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Looks like in the case of index++, dereferencing of the variable is done, then increments the variable.

Yes, that is necessary since post-increment returns the previous value of the variable. I think that every operation pushes its result onto the stack. However, any assignment operation (except post++) results in a reference to the variable itself.

If an assignment is used as the input for some other operator, its value is the variable itself. For example, the expression (Var+=2) > 50 is true if the newly-increased value in Var is greater than 50. This also allows an assignment to be passed ByRef, or its address taken; for example: &(x:="abc").

Are you sure on this?

Not entirely certain. I am certain that all parameters are popped off the stack and assigned to the function's variables (literally) all at once (by Line::ExpandExpression(), before the function is called.) For this to happen, they must have all been evaluated and pushed onto the stack beforehand.

Frankly, I'm doubtful on this. The stack is precious, and if the values which are of variable lengths are pushed on the stack, how could the called function know how much bytes should be popped/retrieved?

The called function doesn't use the stack - it uses (quite literally) variables which represent the parameters. Also, the stack is an array of (pointers to) tokens, so it doesn't matter how large each value is.

And what about ByRef parameters?

Tokens are a union of int64, double, string, and (pointer to) variable. ByRef parameters use said pointer to variable.


ahklerner, when did you add "Not a real bug" to your signature? :lol: (nice to know, btw)

Laszlo
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ahklerner, when did you add "Not a real bug" to your signature? :lol: (nice to know, btw)

I tried to kill it with my thumb a couple of times…

Sean
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any assignment operation (except post++) results in a reference to the variable itself.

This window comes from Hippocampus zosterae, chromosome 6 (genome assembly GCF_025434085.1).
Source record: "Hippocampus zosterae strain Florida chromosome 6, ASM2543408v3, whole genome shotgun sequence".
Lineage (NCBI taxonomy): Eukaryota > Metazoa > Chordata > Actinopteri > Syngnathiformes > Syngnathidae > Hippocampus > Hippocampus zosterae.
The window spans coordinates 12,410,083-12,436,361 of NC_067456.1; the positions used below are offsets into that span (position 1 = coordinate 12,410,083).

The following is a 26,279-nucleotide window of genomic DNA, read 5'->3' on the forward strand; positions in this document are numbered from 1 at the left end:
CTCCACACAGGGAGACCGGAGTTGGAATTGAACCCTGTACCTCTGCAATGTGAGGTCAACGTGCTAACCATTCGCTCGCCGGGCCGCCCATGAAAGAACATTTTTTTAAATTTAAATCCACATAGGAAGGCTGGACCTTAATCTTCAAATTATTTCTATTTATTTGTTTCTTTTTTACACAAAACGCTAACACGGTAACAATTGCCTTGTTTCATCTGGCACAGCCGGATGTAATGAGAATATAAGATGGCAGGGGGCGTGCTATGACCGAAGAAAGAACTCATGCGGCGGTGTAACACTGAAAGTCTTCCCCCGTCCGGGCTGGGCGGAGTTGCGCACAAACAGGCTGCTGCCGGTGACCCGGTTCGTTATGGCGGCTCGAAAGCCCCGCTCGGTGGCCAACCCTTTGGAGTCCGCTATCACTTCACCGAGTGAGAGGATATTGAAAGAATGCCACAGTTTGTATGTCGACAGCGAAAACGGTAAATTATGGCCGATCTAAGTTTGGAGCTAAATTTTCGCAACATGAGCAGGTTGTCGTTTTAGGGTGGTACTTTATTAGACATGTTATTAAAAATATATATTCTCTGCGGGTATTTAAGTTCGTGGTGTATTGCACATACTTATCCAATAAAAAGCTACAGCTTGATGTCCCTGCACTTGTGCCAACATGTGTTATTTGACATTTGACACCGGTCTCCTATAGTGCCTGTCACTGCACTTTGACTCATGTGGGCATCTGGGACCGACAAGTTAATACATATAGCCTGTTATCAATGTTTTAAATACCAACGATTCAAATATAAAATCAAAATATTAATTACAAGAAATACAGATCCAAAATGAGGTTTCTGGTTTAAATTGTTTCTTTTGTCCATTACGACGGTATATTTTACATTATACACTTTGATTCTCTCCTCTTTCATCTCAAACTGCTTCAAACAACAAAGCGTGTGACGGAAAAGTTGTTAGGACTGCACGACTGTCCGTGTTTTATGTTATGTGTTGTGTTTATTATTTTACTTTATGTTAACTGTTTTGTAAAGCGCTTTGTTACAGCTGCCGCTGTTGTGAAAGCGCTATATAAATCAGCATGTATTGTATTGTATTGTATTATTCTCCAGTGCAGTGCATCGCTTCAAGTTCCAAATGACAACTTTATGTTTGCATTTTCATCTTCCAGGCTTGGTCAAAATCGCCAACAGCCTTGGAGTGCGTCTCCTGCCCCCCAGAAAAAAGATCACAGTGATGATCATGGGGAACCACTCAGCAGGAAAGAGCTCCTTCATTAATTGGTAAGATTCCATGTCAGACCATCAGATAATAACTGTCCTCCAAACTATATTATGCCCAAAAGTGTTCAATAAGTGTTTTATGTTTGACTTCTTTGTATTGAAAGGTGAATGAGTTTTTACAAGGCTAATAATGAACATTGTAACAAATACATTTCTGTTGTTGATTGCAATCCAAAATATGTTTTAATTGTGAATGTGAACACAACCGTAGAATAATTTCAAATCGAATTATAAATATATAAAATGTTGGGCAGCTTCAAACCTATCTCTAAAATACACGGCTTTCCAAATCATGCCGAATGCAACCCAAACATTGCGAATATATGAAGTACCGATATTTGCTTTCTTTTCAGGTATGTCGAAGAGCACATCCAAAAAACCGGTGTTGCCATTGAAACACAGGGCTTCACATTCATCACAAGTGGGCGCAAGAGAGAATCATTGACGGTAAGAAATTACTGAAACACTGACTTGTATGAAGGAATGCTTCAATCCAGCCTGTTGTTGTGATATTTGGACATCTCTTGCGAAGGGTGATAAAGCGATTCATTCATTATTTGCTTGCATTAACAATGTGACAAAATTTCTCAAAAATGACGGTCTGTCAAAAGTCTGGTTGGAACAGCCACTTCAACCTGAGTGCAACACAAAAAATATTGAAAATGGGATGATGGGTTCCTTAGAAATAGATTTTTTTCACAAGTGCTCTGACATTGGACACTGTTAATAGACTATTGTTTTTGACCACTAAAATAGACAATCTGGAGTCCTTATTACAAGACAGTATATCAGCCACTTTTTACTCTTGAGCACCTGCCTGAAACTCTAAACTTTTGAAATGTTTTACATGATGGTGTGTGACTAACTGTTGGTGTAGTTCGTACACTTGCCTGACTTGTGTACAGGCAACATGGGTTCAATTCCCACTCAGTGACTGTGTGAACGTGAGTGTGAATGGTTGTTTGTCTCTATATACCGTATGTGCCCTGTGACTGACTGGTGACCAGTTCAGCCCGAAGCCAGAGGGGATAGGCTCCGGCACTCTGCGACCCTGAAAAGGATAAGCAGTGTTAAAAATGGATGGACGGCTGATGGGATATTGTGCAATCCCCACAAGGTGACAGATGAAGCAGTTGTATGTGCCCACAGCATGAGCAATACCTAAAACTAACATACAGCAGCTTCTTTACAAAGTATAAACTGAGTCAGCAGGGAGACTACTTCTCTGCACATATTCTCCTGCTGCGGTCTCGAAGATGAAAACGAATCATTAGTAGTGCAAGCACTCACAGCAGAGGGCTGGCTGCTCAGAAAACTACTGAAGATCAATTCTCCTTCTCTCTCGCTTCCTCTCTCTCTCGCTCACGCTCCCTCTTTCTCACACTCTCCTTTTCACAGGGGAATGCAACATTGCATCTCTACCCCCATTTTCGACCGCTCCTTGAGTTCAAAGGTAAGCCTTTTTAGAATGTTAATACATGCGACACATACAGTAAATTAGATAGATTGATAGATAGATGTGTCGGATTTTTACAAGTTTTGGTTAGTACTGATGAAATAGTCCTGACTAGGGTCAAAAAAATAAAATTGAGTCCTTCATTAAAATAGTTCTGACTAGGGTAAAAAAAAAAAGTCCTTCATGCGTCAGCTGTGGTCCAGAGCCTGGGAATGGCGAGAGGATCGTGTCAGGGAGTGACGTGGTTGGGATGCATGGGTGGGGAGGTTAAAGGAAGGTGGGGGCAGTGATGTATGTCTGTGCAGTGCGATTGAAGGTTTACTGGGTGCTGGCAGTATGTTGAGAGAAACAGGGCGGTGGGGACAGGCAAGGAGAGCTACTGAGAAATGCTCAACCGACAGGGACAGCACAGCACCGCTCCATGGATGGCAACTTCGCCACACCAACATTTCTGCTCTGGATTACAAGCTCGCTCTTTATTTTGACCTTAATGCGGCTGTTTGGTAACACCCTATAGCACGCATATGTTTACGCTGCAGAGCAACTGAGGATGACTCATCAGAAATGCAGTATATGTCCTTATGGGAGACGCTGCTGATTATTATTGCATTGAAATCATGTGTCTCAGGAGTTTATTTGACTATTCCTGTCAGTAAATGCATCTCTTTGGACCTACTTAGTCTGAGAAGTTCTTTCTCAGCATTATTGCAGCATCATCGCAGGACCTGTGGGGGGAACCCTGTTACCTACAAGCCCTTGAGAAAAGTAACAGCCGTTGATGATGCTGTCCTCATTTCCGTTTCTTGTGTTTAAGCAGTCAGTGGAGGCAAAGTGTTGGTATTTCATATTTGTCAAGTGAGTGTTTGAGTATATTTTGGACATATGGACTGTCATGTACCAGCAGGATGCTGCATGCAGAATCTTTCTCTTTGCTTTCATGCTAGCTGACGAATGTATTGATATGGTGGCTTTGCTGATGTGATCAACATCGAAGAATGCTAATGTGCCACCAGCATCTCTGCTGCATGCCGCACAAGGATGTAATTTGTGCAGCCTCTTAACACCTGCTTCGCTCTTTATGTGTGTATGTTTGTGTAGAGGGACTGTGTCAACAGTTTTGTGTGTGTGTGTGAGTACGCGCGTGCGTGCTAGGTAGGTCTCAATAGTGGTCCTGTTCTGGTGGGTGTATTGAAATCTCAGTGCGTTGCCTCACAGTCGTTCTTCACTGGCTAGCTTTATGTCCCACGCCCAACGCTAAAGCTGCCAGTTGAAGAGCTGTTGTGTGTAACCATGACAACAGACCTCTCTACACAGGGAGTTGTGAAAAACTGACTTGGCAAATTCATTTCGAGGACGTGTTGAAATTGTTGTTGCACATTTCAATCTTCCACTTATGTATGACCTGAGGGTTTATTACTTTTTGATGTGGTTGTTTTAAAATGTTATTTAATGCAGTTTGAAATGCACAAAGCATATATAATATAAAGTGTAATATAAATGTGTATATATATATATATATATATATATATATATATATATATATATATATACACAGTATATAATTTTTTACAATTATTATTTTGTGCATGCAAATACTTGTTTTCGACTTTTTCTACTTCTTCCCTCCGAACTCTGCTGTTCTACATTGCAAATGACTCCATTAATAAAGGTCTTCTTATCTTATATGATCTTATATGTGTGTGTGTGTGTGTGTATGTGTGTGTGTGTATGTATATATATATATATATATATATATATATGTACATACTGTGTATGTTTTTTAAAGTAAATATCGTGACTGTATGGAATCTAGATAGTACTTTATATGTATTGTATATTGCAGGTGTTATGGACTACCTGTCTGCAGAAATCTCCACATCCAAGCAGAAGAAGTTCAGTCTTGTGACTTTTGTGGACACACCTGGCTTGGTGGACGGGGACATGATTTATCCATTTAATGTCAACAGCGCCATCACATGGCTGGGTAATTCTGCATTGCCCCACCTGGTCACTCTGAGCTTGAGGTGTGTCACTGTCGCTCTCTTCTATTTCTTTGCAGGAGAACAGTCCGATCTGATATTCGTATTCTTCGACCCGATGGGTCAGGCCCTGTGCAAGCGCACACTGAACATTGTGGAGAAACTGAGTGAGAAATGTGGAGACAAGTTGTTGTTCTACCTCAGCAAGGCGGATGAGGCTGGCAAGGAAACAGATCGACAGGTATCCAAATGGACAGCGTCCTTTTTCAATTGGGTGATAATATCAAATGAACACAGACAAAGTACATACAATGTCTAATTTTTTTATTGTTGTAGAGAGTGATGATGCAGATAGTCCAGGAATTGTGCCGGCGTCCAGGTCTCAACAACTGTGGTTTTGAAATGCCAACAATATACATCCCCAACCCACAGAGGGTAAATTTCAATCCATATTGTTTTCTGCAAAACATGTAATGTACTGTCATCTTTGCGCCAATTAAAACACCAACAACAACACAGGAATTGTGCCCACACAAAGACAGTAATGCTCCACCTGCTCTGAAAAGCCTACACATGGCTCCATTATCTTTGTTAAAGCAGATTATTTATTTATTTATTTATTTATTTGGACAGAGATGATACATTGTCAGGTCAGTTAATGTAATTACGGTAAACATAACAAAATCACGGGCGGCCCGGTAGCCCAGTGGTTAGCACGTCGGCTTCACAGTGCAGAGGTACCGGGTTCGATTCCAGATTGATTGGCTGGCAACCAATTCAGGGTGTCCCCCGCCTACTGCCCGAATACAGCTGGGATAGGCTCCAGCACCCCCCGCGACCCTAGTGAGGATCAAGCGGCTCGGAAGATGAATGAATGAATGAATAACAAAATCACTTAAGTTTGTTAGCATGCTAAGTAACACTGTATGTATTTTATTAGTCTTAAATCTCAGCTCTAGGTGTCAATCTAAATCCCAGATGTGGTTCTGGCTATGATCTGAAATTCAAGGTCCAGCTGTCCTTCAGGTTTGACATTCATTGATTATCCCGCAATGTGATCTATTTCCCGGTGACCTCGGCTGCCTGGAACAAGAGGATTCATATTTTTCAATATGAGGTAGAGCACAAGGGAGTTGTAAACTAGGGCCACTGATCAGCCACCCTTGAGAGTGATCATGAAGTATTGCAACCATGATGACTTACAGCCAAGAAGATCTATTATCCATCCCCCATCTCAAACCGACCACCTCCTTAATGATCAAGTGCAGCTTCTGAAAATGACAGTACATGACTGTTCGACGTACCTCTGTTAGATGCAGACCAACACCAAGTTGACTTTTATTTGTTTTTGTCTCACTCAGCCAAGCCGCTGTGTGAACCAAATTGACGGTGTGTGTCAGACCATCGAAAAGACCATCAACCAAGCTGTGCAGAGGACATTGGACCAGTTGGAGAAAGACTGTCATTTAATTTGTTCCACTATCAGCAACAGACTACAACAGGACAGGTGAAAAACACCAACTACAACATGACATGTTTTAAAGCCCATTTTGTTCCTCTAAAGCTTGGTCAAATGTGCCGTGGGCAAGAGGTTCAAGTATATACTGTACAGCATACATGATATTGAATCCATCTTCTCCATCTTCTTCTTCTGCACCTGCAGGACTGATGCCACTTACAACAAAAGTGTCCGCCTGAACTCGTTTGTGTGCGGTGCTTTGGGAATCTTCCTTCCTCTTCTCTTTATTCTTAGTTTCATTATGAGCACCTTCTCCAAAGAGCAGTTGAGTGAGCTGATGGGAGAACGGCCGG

This is the one which surprised me, not the operation of it.

The called function doesn't use the stack - it uses (quite literally) variables which represent the parameters.

Really? Are the variables of parameters assigned before the function call?
I mean, created, which is not a quite correct term with AHK, but I think you know what I mean.

Also, the stack is an array of (pointers to) tokens, so it doesn't matter how large each value is.

Now you said it. You should've said it from the start. Here is a quote from myself:

the stack should be filled with the parameters, pointers to the strings of actual parameters in AHK case, in reverse order,

ByRef parameters use said pointer to variable.

That was the point. If it's possible with ByRef parameters, why not use it, the pointer to (the variable of) the evaluated value, with other parameters? It's simple and elegant.

BTW, all my statements are done on the assumption that the parameters are created inside the function, not before the function call.

Lexikos
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BTW, all my statements are done on the assumption that the parameters are created inside the function, not before the function call.

I believe the parameter variables are created only once: when the function is defined (Script::DefineFunc().)

Really? Are the variables of parameters assigned before the function call?
I mean, created, which is not a quite correct term with AHK, but I think you know what I mean.

They are assigned values (func.mParam[j].var->Assign(token);) directly before the function is called (aResult = func.Call(result);). If the function has any instances already running, its variables are backed up beforehand (Var::BackupFunctionVars()) and reused.

If it's possible with ByRef parameters, why not use it, the pointer to (the variable of) the evaluated value, with other parameters? It's simple and elegant.

I'm not sure what you mean by that. The "evaluated value" doesn't have/isn't a variable unless the operation was an assignment (or there was no operation, as in func(var).) In these cases, the variable is pushed onto the stack regardless of whether it will be passed to a ByRef parameter (since - I guess - this wouldn't be known.) If the parameter isn't ByRef, the (result) variable's contents are assigned to the parameter.


There are probably inaccuracies in what I've posted, but I try not to state anything matter-of-factly until I'm confident it is fact. Line::ExpandExpression() is some ~2600 lines long, so I'm far from fully understanding it. :roll:

Btw, when I say "stack", I'm referring to a local variable of Line::ExpandExpression(), not the system's call stack.

Now you said it. You should've said it from the start.

I'm still learning (rereading the code) as I post. :)

Sean
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I believe the parameter variables are created only once: when the function is defined (Script::DefineFunc().)

Yes, so I said:

I mean, created, which is not a quite correct term with AHK, but I think you know what I mean.

They are assigned values (func.mParam[j].var->Assign(token);) directly before the function is called (aResult = func.Call(result);). If the function has any instances already running, its variables are backed up beforehand (Var::BackupFunctionVars()) and reused.

It's a surprise for me, nevertheless, seems feasible.

If it's possible with ByRef parameters, why not use it, the pointer to (the variable of) the evaluated value, with other parameters? It's simple and elegant.

I'm not sure what you mean by that.

What I thought was the following: